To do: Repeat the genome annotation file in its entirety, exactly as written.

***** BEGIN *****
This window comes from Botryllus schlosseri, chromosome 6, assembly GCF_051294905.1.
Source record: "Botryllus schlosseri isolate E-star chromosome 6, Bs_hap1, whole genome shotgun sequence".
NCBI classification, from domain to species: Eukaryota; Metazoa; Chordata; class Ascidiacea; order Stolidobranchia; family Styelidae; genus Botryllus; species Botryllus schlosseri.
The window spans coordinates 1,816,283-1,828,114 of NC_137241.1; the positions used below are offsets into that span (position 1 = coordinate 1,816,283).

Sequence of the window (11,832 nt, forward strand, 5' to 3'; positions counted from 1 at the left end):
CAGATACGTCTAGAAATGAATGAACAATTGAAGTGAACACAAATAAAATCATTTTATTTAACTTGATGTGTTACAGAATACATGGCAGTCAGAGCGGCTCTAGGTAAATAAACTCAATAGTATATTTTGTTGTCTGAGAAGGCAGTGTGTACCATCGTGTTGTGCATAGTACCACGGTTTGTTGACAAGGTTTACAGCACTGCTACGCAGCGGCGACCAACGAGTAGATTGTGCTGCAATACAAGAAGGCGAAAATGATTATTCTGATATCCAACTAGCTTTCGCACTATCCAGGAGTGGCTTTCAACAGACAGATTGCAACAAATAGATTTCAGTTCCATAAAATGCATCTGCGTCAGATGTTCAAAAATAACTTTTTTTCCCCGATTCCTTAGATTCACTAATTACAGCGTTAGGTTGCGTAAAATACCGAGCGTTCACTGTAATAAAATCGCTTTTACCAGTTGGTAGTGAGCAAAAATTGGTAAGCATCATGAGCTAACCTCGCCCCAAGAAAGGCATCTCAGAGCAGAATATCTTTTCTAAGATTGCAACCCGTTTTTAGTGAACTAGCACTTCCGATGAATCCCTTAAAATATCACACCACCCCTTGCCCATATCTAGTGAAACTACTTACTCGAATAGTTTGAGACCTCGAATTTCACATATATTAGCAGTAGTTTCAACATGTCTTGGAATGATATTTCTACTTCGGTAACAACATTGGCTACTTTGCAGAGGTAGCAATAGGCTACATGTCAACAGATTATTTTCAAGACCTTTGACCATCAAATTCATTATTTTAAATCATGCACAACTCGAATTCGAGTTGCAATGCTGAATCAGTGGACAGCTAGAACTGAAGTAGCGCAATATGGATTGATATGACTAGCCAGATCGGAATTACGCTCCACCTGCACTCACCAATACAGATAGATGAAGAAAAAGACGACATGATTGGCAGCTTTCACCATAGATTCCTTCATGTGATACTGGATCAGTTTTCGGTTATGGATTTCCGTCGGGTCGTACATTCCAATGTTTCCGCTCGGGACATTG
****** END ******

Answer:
This window comes from Botryllus schlosseri, chromosome 6, assembly GCF_051294905.1.
Source record: "Botryllus schlosseri isolate E-star chromosome 6, Bs_hap1, whole genome shotgun sequence".
NCBI classification, from domain to species: Eukaryota; Metazoa; Chordata; class Ascidiacea; order Stolidobranchia; family Styelidae; genus Botryllus; species Botryllus schlosseri.
The window spans coordinates 1,816,283-1,828,114 of NC_137241.1; the positions used below are offsets into that span (position 1 = coordinate 1,816,283).

Sequence of the window (11,832 nt, forward strand, 5' to 3'; positions counted from 1 at the left end):
CAGATACGTCTAGAAATGAATGAACAATTGAAGTGAACACAAATAAAATCATTTTATTTAACTTGATGTGTTACAGAATACATGGCAGTCAGAGCGGCTCTAGGTAAATAAACTCAATAGTATATTTTGTTGTCTGAGAAGGCAGTGTGTACCATCGTGTTGTGCATAGTACCACGGTTTGTTGACAAGGTTTACAGCACTGCTACGCAGCGGCGACCAACGAGTAGATTGTGCTGCAATACAAGAAGGCGAAAATGATTATTCTGATATCCAACTAGCTTTCGCACTATCCAGGAGTGGCTTTCAACAGACAGATTGCAACAAATAGATTTCAGTTCCATAAAATGCATCTGCGTCAGATGTTCAAAAATAACTTTTTTTCCCCGATTCCTTAGATTCACTAATTACAGCGTTAGGTTGCGTAAAATACCGAGCGTTCACTGTAATAAAATCGCTTTTACCAGTTGGTAGTGAGCAAAAATTGGTAAGCATCATGAGCTAACCTCGCCCCAAGAAAGGCATCTCAGAGCAGAATATCTTTTCTAAGATTGCAACCCGTTTTTAGTGAACTAGCACTTCCGATGAATCCCTTAAAATATCACACCACCCCTTGCCCATATCTAGTGAAACTACTTACTCGAATAGTTTGAGACCTCGAATTTCACATATATTAGCAGTAGTTTCAACATGTCTTGGAATGATATTTCTACTTCGGTAACAACATTGGCTACTTTGCAGAGGTAGCAATAGGCTACATGTCAACAGATTATTTTCAAGACCTTTGACCATCAAATTCATTATTTTAAATCATGCACAACTCGAATTCGAGTTGCAATGCTGAATCAGTGGACAGCTAGAACTGAAGTAGCGCAATATGGATTGATATGACTAGCCAGATCGGAATTACGCTCCACCTGCACTCACCAATACAGATAGATGAAGAAAAAGACGACATGATTGGCAGCTTTCACCATAGATTCCTTCATGTGATACTGGATCAGTTTTCGGTTATGGATTTCCGTCGGGTCGTACATTCCAATGTTTCCGCTCGGGACATTG